The Blue Angel
|The Blue Angel|
|Oh, it's the leg baby.|
|Author||Paul Magrs & Jeremy Hoad|
|Interference||The Taking of Planet 5|
The Blue Angel (not to be confused with the Weeping Angels) is the twenty-seventh novel in the long-running Sexiest Doctor Adventures (but not the ear ones)—it was written by Paul Magrs and Jeremy Hoad, and I really wish I understood it.
I don't know what happened, or why, but a chunk of the book is dedicated to the Doctor, Fitz and Compassion all living together in some little house in the English countryside, and it's comfy as fuck. None of them can remember who they are—if they even are themselves—but The Doctor loves gardening and cooking, and Fitz sleeps all day and reads books all night, and Compassion... is just Compassion. Also, Iris Wildthyme and Sarah Jane (known as Sally, for whatever reason) visit for dinner one night, along with K9 the actual, literal dog. Oh, and the Doctor's mum is a mermaid.
There's also stuff about owls and bat people and a big green elephant, but I try to forget about those. Also, did anyone else feel like one of the subplots was... basically Star Trek? Yeah.
His leg had a baby? I don't fucking know. I don't know what's going on anymore honestly. Also, someone gets turned into a squid for no reason and Fitz literally wants to fuck the Doctor. But we already knew that.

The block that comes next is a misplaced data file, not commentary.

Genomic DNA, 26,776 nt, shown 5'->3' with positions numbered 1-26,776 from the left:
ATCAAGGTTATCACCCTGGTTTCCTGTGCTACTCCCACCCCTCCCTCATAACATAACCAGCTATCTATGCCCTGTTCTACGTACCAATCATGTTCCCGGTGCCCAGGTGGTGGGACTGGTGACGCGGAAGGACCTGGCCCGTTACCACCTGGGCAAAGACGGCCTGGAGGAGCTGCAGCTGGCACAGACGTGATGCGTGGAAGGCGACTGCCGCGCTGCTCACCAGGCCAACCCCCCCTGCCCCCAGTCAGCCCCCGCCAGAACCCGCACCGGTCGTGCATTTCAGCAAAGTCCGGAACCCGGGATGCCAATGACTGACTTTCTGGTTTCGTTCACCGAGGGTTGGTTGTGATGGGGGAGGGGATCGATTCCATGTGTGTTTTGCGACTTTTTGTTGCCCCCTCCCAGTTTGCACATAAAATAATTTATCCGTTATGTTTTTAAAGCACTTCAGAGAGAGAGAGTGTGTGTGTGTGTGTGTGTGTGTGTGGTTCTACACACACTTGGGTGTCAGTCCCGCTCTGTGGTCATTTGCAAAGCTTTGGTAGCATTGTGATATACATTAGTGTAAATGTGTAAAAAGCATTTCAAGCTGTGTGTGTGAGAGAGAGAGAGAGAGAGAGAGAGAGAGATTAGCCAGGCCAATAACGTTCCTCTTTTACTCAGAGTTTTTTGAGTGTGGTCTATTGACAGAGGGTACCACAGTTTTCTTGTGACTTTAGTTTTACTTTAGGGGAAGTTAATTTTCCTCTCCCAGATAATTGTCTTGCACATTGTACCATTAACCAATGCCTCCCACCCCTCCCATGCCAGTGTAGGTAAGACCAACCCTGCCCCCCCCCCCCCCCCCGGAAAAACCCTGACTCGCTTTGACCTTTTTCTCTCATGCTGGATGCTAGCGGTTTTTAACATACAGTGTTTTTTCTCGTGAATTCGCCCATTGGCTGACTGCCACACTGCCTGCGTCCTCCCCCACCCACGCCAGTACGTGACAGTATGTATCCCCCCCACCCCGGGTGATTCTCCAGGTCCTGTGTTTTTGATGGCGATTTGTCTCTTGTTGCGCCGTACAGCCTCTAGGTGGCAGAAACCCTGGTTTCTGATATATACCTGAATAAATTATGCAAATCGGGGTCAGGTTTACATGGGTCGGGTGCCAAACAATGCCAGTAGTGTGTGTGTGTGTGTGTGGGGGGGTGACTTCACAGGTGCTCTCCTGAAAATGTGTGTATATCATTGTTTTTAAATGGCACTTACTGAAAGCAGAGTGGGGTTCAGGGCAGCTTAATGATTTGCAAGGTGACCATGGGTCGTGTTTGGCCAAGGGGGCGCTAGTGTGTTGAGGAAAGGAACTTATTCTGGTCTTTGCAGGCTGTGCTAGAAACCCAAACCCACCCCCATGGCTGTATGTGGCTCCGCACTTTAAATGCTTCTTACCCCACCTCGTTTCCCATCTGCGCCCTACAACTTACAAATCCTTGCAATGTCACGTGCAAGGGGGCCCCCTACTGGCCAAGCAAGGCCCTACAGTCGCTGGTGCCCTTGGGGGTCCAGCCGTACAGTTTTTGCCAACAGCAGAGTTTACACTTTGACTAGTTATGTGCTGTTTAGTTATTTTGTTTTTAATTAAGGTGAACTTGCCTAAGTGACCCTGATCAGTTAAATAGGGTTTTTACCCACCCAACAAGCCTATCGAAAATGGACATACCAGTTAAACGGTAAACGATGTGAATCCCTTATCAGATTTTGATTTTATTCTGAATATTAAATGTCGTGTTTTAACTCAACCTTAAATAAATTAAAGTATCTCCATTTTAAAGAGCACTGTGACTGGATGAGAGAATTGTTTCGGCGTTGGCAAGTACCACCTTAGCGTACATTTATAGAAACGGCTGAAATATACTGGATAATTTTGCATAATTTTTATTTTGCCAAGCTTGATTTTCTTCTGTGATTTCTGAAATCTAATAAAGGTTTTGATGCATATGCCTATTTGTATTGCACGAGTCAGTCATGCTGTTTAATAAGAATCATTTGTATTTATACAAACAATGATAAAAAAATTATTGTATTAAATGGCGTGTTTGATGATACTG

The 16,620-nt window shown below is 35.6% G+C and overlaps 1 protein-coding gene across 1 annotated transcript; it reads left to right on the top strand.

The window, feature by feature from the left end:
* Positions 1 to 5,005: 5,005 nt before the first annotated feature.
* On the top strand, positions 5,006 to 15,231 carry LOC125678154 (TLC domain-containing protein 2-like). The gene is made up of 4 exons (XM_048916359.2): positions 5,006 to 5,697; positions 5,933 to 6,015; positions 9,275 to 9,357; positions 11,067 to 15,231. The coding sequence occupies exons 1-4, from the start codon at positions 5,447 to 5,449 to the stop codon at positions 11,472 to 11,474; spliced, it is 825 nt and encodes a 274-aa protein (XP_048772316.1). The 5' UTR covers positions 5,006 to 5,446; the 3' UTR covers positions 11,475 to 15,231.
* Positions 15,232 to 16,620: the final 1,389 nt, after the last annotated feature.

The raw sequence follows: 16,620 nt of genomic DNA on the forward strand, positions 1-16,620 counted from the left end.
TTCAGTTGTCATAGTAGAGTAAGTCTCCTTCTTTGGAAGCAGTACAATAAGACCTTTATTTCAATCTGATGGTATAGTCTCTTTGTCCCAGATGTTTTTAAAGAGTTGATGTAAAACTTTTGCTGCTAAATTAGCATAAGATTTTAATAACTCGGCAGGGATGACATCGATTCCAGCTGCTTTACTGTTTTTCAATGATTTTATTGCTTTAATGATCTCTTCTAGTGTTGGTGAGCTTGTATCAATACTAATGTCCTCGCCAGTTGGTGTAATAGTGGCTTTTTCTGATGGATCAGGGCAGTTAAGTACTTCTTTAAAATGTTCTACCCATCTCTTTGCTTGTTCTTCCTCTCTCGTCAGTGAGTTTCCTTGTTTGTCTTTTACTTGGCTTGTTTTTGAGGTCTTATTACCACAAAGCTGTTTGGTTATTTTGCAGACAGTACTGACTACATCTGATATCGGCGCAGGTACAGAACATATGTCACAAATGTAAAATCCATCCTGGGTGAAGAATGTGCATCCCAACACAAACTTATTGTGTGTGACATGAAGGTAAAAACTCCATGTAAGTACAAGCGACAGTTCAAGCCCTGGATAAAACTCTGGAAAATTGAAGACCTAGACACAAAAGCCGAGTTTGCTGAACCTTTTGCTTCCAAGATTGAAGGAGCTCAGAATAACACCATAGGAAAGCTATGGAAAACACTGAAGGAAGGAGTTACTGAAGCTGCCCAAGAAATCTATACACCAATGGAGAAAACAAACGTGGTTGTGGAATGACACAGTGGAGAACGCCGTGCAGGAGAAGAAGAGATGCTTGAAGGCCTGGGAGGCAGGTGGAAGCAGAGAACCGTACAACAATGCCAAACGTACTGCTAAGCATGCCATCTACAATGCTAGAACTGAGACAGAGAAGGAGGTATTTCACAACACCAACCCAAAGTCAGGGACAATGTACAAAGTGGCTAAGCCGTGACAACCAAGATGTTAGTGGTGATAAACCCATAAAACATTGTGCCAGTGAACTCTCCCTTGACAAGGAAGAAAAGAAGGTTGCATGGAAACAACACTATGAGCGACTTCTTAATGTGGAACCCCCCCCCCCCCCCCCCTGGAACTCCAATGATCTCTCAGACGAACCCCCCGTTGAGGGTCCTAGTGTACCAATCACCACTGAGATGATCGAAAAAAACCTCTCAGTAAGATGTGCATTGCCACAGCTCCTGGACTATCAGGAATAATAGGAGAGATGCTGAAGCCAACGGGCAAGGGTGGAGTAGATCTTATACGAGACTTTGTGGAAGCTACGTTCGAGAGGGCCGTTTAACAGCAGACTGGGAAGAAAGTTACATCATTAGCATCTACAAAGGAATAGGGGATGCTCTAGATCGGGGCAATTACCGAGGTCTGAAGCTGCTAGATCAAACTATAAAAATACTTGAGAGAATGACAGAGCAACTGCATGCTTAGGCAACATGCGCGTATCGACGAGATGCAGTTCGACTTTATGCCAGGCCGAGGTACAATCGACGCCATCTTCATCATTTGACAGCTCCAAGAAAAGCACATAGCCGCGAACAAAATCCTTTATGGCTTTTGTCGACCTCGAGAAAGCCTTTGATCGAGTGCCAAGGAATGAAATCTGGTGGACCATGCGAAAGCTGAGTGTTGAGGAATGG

I mean... at least there's a lot of fanfic potential with the alternate universe stuff, right? I'm honestly not sure how everything connects and I can't quite wrap my head around it all, but re-reading it allows it to make more sense in hind-sight. I think it's intentionally semi-nonsensical as a sort of meta commentary on Doctor Who as a whole, with the Human Nature-esque subplot not so much the Doctor having been turned human, but rather the Doctor having always been human and his adventures existing merely delusions of grandeur from an insane mind, rather than literal occurrences. The book never points out which section of the story is reality and which is fiction—there's the implication that both exist and overlap simultaneously, and they're each just as real as the other, which is the very nature of the Obverse that much of it actually takes place in.
With bizarre and inexplicable occurrences in each of the presented storylines, it's difficult to make a judgement on which has the most plausible existence. It intentionally doesn't quite make sense, and the story ending on a series of questions only helps to prove this, offering the reader multiple alternatives to a sequence of events so as to allow them to form their own opinion on what happened. Much like they are expected to form their own on the nature of reality and canonicity itself.
Or, you know, I'm just fucking stupid, I guess.
Anyways, 10/10 book.